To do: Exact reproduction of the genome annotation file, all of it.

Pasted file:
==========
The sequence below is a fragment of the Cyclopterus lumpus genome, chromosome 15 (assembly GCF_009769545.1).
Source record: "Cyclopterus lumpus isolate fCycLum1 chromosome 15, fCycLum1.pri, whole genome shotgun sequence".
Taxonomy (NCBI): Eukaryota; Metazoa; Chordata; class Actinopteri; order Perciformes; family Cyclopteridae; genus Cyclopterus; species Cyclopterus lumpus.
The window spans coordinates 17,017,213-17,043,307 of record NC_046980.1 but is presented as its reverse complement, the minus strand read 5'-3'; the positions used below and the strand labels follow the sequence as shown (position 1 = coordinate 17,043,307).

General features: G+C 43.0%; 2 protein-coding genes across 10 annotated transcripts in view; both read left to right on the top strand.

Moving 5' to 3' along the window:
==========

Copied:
The sequence below is a fragment of the Cyclopterus lumpus genome, chromosome 15 (assembly GCF_009769545.1).
Source record: "Cyclopterus lumpus isolate fCycLum1 chromosome 15, fCycLum1.pri, whole genome shotgun sequence".
Taxonomy (NCBI): Eukaryota; Metazoa; Chordata; class Actinopteri; order Perciformes; family Cyclopteridae; genus Cyclopterus; species Cyclopterus lumpus.
The window spans coordinates 17,017,213-17,043,307 of record NC_046980.1 but is presented as its reverse complement, the minus strand read 5'-3'; the positions used below and the strand labels follow the sequence as shown (position 1 = coordinate 17,043,307).

General features: G+C 43.0%; 2 protein-coding genes across 10 annotated transcripts in view; both read left to right on the top strand.

Moving 5' to 3' along the window: